During my first few days of In Country Training we were advised by VSOs Big Man on how to open a bank account so we can be paid our allowance. At this point the new volunteers had no idea how difficult this would be.
You will be proud to know that I am actually the only VSO I know of in Nigeria that has managed to open an account, and it was pretty easy too!
Cutting a very long story (of 4 visits and several text messages from the bank manager) short I now have, not only a bank account, but also a chip and pin :0)
I have highlighted 4 points to give you a sense of UBA
• I have no idea why I find it so difficult but I always have trouble entering the bank. Only one person is allowed to enter or leave the bank at a time and for a few moments you are enclosed in a capsule and you have to surrender your phone above your head! I somehow manage to always step in wrongly and delay the procedure. I have discovered it is best to leave your bag (including phone and purse) in the car.
• The most shocking part was that, on my 4th visit, as soon as I had collected my debit card from one assistant and my pin number from a another, the banks guard (who is now my friend, Harry) took them both from me and proceeded out through the door first, leaving me inside, while he was outside with my card and pin number!!! This would never happen in England. When I joined him outside he then took me to the ATM and showed me how to use it step by step! I think he thought that because I always have trouble getting through the electronic door that I also needed help with withdrawing cash!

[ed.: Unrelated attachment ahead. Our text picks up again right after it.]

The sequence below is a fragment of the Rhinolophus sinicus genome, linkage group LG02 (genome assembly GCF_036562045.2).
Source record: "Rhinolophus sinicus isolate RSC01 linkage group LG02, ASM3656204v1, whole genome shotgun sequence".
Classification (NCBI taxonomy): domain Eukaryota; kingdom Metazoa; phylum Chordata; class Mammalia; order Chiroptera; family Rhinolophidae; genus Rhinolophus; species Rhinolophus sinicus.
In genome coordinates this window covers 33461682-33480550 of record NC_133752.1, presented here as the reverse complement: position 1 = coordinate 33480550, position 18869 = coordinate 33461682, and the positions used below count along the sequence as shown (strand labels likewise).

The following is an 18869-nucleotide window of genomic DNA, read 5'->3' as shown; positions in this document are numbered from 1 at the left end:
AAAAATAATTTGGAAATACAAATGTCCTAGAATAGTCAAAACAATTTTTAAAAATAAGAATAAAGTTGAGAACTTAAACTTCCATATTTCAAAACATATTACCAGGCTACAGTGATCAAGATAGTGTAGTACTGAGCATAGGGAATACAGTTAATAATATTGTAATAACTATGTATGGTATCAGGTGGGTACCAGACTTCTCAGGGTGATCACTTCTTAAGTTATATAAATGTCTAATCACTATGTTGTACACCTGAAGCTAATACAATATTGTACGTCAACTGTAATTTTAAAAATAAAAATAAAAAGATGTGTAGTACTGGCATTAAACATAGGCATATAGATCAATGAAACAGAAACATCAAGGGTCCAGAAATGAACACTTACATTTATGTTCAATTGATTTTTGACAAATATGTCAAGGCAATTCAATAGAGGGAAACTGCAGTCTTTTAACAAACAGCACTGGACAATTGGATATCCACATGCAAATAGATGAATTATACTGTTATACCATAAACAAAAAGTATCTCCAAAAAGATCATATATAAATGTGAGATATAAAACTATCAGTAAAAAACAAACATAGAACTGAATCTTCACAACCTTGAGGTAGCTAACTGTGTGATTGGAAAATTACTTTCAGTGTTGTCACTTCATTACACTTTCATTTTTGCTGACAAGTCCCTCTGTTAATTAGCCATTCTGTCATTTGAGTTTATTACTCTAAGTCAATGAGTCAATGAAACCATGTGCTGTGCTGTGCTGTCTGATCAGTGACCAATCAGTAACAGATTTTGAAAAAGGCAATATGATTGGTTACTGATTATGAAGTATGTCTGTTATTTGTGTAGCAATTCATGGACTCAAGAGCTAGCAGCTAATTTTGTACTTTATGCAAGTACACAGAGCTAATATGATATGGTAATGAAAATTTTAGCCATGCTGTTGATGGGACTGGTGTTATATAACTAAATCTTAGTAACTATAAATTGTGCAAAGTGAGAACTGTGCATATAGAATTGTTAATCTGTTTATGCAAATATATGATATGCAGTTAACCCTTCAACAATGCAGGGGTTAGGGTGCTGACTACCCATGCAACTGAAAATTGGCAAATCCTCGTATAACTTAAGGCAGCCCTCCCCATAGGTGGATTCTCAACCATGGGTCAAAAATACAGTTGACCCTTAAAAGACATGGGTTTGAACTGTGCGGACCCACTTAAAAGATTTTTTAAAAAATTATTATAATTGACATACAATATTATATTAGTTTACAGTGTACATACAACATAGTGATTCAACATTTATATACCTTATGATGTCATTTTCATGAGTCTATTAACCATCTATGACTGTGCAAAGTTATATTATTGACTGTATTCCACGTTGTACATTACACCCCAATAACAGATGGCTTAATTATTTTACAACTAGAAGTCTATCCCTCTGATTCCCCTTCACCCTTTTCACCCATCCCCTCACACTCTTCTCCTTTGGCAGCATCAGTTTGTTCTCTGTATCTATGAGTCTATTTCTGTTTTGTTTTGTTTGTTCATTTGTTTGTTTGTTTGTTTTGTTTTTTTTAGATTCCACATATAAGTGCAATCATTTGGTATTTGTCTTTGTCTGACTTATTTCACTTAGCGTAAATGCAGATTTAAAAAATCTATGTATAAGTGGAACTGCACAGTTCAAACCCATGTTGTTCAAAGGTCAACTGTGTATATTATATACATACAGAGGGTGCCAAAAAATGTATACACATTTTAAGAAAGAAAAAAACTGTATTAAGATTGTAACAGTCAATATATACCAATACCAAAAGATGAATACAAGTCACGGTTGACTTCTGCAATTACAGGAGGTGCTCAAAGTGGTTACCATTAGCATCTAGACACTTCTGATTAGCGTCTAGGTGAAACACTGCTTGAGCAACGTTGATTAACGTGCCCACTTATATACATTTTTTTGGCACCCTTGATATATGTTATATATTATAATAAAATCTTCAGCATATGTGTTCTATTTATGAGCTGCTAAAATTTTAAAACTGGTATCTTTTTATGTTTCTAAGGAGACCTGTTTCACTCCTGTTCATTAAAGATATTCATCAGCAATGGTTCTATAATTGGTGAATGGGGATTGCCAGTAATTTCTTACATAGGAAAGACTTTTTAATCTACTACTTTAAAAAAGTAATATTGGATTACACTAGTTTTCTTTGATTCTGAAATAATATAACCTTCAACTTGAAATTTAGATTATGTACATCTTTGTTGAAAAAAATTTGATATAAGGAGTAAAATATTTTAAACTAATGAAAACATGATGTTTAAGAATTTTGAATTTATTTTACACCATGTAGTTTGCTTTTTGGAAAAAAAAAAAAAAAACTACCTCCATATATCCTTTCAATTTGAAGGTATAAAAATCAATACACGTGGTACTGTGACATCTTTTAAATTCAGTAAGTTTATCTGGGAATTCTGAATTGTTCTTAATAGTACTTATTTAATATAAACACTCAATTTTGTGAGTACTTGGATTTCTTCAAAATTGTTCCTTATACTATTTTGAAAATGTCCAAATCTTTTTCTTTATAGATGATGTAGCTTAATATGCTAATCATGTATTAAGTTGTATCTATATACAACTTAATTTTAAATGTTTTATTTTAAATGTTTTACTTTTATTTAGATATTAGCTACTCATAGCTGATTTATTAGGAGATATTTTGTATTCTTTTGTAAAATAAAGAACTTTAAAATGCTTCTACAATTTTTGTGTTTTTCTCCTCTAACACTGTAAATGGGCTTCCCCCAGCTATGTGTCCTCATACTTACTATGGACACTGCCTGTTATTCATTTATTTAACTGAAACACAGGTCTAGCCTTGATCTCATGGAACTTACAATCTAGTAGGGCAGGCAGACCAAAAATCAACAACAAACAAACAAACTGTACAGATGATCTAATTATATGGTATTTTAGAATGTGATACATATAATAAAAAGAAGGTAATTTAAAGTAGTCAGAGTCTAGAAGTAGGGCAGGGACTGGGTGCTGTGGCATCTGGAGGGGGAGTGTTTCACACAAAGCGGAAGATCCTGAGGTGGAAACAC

• There was no sense of order. I handed over passport photos on the first visit and then on the second, when they were needed, Jayne, the assistant emptied an A4 brown envelope of small passport photos onto the desk and proceeded to sift through them until she found mine. Also 2 huge piles of pin numbers were flicked through until my name was found! Ever heard of alphabetical order?
• My last highlight is that my colleague, whom I had never been to the bank with, was told on his visit to the bank that my debit card was ready to pick up! I have no idea how they know we work together. Also another time, when I was in Abuja, a text said ‘when you are back in Jigawa. . . !‘ How did they even know I had left Jigawa? Now I realise that I am living in a small town!
VSO office and other volunteers are all amazed that I have managed to open a bank account. Temporary visas and photocopies of passports were not accepted by the bank managers in their towns. I feel honoured to be accepted here in Dutse.